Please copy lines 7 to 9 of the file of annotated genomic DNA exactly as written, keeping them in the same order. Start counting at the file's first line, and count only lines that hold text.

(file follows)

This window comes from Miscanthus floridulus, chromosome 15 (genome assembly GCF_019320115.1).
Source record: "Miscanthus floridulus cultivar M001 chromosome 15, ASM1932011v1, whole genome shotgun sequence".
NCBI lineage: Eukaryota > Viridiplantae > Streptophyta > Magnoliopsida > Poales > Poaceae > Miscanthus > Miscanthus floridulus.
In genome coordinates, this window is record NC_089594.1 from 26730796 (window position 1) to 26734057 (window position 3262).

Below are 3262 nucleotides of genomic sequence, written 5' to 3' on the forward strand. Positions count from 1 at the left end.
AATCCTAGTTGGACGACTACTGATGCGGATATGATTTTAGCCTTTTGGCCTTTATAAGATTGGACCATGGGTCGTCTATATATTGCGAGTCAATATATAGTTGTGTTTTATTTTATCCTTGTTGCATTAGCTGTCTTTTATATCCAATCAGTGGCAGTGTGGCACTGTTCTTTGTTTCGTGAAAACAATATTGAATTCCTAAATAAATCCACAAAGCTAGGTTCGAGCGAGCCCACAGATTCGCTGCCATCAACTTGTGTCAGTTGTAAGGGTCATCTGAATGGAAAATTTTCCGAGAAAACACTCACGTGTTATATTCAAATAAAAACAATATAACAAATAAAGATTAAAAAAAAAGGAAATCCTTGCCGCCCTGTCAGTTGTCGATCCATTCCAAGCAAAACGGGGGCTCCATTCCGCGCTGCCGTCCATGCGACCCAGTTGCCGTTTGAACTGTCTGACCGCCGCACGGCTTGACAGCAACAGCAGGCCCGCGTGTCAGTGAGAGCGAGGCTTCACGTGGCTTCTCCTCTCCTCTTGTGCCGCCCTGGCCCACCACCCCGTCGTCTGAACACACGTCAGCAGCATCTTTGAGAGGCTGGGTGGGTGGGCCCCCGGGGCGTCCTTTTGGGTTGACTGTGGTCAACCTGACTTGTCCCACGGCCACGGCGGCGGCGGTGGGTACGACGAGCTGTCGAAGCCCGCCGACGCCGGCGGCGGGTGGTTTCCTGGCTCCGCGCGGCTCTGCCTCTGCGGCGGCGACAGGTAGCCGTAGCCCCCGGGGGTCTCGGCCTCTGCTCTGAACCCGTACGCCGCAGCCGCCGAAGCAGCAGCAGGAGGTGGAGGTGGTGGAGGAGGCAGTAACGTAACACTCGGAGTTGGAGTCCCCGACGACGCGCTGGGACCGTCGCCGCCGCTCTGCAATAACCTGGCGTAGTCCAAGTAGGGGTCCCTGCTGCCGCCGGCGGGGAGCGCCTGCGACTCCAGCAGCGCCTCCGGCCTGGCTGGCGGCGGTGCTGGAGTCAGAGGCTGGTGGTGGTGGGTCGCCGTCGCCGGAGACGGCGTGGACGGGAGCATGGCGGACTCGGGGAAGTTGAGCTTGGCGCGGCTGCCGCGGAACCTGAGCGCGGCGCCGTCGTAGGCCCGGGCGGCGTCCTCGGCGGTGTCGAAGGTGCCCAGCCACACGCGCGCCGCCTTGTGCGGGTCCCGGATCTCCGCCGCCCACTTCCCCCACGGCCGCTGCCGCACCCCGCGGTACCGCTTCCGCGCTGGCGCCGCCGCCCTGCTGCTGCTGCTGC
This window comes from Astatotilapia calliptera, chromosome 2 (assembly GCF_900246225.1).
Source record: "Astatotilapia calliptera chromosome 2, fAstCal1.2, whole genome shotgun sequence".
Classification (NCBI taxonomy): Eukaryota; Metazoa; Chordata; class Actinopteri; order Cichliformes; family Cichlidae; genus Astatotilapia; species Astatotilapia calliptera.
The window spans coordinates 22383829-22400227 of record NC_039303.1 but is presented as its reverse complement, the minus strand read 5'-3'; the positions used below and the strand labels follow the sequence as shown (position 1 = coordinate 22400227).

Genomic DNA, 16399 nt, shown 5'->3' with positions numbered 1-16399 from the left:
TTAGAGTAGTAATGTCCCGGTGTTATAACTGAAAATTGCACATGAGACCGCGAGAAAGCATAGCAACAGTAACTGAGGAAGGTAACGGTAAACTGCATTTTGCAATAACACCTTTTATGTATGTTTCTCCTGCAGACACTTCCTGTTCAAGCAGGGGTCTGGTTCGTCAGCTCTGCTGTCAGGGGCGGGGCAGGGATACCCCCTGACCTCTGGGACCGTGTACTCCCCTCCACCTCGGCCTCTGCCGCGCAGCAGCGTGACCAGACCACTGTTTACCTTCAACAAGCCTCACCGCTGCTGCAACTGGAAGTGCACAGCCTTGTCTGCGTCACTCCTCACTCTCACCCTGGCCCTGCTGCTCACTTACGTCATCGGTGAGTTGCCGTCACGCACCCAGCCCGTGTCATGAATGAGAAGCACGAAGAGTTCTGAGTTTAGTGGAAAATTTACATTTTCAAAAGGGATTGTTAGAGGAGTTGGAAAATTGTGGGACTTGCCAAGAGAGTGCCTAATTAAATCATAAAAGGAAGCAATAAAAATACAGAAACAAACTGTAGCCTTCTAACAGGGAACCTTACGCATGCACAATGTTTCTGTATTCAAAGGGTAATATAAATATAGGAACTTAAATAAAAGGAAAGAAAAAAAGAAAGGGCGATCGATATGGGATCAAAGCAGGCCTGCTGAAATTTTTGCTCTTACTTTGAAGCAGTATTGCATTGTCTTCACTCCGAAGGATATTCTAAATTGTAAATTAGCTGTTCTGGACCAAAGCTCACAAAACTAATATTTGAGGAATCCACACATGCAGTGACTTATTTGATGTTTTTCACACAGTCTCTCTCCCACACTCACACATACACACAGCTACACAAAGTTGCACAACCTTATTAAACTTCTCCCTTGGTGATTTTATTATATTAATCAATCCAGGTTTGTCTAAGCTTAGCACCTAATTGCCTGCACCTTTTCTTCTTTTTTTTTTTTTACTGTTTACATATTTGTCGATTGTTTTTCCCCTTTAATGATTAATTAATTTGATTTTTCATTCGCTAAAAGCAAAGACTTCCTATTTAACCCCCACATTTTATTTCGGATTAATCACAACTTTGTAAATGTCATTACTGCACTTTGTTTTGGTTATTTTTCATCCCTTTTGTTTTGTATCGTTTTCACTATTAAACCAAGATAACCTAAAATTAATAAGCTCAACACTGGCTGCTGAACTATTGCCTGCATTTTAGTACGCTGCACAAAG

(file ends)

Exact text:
This window comes from Astatotilapia calliptera, chromosome 2 (assembly GCF_900246225.1).
Source record: "Astatotilapia calliptera chromosome 2, fAstCal1.2, whole genome shotgun sequence".
Classification (NCBI taxonomy): Eukaryota; Metazoa; Chordata; class Actinopteri; order Cichliformes; family Cichlidae; genus Astatotilapia; species Astatotilapia calliptera.